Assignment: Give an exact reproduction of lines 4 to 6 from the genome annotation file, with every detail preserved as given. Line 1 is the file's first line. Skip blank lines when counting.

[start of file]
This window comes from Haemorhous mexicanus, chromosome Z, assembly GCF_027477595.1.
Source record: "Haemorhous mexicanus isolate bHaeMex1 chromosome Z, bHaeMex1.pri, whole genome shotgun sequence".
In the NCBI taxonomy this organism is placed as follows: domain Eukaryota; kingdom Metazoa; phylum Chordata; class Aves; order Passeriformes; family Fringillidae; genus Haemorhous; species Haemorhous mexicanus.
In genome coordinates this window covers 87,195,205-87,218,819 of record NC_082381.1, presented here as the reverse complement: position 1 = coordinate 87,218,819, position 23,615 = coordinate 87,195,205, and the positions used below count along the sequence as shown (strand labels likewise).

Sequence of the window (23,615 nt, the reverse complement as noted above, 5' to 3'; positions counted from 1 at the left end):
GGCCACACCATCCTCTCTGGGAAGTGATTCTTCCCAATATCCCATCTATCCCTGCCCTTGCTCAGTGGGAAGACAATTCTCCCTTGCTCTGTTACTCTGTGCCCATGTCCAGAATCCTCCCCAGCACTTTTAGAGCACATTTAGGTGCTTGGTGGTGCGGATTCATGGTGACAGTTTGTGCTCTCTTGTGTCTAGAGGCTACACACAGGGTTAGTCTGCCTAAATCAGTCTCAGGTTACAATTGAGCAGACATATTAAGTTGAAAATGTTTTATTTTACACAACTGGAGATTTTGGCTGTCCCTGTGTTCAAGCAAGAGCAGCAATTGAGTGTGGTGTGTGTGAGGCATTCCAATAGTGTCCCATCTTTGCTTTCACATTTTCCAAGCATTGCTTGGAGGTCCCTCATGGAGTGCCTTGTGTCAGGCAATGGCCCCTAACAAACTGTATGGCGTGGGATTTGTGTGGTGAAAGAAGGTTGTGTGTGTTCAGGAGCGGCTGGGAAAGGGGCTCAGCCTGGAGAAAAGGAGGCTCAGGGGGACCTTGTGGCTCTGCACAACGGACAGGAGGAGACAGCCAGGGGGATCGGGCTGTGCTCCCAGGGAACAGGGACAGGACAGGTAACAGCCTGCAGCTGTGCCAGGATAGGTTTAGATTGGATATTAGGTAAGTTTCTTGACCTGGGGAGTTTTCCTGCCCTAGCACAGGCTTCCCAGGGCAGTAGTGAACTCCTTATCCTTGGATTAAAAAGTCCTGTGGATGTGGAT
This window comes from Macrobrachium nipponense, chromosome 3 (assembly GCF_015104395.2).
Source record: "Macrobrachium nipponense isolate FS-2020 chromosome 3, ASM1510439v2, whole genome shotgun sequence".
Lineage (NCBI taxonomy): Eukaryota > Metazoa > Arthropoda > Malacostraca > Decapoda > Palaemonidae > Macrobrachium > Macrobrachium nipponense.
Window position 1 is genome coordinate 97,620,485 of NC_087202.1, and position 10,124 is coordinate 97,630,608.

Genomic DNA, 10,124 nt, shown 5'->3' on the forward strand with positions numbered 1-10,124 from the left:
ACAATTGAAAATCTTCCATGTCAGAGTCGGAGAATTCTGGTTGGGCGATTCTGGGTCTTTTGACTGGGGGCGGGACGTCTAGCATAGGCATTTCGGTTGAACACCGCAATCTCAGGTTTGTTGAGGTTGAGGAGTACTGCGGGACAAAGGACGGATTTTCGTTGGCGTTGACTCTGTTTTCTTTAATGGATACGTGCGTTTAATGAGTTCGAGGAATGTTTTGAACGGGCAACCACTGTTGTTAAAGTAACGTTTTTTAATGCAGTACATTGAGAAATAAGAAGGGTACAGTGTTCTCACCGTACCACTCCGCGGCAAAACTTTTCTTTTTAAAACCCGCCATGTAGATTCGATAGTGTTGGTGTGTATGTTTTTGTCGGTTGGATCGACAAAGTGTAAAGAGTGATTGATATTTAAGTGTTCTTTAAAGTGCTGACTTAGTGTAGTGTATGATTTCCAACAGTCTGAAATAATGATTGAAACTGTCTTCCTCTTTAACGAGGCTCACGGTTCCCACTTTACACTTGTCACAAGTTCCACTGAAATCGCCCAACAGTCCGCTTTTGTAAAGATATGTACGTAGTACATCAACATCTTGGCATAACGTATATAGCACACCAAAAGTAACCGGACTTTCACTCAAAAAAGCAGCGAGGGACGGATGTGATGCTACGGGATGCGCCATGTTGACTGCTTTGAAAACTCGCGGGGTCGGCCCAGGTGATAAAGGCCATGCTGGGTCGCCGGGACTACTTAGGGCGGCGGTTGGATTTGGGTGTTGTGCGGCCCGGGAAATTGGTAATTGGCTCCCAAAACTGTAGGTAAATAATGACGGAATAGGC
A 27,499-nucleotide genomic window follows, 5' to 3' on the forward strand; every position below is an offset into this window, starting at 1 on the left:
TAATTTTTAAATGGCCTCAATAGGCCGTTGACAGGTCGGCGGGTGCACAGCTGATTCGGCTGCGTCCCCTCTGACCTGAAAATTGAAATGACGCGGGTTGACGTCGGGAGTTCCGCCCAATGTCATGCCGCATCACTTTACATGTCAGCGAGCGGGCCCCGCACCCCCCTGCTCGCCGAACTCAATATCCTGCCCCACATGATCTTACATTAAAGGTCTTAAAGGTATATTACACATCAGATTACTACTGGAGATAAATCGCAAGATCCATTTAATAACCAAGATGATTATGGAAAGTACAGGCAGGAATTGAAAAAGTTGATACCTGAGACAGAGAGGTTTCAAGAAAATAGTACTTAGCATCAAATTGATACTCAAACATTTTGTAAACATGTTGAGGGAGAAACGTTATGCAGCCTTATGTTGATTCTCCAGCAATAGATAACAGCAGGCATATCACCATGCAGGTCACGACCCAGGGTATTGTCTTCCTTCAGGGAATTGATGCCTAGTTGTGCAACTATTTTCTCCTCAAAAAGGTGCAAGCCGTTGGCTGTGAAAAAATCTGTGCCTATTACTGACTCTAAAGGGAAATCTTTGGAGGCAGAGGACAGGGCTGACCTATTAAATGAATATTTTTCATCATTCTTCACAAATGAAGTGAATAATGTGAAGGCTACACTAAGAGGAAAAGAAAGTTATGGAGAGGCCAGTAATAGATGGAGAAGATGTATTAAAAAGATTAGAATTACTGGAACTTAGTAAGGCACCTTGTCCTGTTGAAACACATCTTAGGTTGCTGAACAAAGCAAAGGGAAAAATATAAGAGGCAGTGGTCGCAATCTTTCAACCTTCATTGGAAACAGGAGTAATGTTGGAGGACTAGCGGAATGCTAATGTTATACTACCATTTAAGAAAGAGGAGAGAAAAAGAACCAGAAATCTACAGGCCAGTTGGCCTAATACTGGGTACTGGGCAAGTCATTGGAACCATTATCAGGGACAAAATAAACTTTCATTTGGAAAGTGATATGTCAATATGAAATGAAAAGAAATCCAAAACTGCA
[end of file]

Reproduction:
In genome coordinates this window covers 87,195,205-87,218,819 of record NC_082381.1, presented here as the reverse complement: position 1 = coordinate 87,218,819, position 23,615 = coordinate 87,195,205, and the positions used below count along the sequence as shown (strand labels likewise).

Sequence of the window (23,615 nt, the reverse complement as noted above, 5' to 3'; positions counted from 1 at the left end):
GGCCACACCATCCTCTCTGGGAAGTGATTCTTCCCAATATCCCATCTATCCCTGCCCTTGCTCAGTGGGAAGACAATTCTCCCTTGCTCTGTTACTCTGTGCCCATGTCCAGAATCCTCCCCAGCACTTTTAGAGCACATTTAGGTGCTTGGTGGTGCGGATTCATGGTGACAGTTTGTGCTCTCTTGTGTCTAGAGGCTACACACAGGGTTAGTCTGCCTAAATCAGTCTCAGGTTACAATTGAGCAGACATATTAAGTTGAAAATGTTTTATTTTACACAACTGGAGATTTTGGCTGTCCCTGTGTTCAAGCAAGAGCAGCAATTGAGTGTGGTGTGTGTGAGGCATTCCAATAGTGTCCCATCTTTGCTTTCACATTTTCCAAGCATTGCTTGGAGGTCCCTCATGGAGTGCCTTGTGTCAGGCAATGGCCCCTAACAAACTGTATGGCGTGGGATTTGTGTGGTGAAAGAAGGTTGTGTGTGTTCAGGAGCGGCTGGGAAAGGGGCTCAGCCTGGAGAAAAGGAGGCTCAGGGGGACCTTGTGGCTCTGCACAACGGACAGGAGGAGACAGCCAGGGGGATCGGGCTGTGCTCCCAGGGAACAGGGACAGGACAGGTAACAGCCTGCAGCTGTGCCAGGATAGGTTTAGATTGGATATTAGGTAAGTTTCTTGACCTGGGGAGTTTTCCTGCCCTAGCACAGGCTTCCCAGGGCAGTAGTGAACTCCTTATCCTTGGATTAAAAAGTCCTGTGGATGTGGAT